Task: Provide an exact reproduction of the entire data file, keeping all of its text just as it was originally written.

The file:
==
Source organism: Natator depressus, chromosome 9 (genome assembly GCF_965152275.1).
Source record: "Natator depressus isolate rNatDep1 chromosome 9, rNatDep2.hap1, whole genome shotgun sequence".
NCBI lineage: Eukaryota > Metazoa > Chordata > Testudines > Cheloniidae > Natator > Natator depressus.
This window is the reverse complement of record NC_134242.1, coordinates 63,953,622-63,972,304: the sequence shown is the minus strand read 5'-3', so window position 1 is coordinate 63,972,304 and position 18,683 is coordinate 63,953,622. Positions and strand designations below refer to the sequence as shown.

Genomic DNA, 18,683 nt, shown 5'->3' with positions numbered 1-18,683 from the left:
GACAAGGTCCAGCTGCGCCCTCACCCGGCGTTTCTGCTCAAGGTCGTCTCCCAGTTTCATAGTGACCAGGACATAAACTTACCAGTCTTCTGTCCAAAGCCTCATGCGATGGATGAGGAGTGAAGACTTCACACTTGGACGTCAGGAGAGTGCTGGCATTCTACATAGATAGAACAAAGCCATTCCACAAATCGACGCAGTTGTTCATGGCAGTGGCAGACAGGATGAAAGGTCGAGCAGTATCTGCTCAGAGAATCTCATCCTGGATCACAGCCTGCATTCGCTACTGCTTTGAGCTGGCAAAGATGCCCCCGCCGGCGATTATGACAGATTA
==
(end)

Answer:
Source organism: Natator depressus, chromosome 9 (genome assembly GCF_965152275.1).
Source record: "Natator depressus isolate rNatDep1 chromosome 9, rNatDep2.hap1, whole genome shotgun sequence".
NCBI lineage: Eukaryota > Metazoa > Chordata > Testudines > Cheloniidae > Natator > Natator depressus.
This window is the reverse complement of record NC_134242.1, coordinates 63,953,622-63,972,304: the sequence shown is the minus strand read 5'-3', so window position 1 is coordinate 63,972,304 and position 18,683 is coordinate 63,953,622. Positions and strand designations below refer to the sequence as shown.

Genomic DNA, 18,683 nt, shown 5'->3' with positions numbered 1-18,683 from the left:
GACAAGGTCCAGCTGCGCCCTCACCCGGCGTTTCTGCTCAAGGTCGTCTCCCAGTTTCATAGTGACCAGGACATAAACTTACCAGTCTTCTGTCCAAAGCCTCATGCGATGGATGAGGAGTGAAGACTTCACACTTGGACGTCAGGAGAGTGCTGGCATTCTACATAGATAGAACAAAGCCATTCCACAAATCGACGCAGTTGTTCATGGCAGTGGCAGACAGGATGAAAGGTCGAGCAGTATCTGCTCAGAGAATCTCATCCTGGATCACAGCCTGCATTCGCTACTGCTTTGAGCTGGCAAAGATGCCCCCGCCGGCGATTATGACAGATTA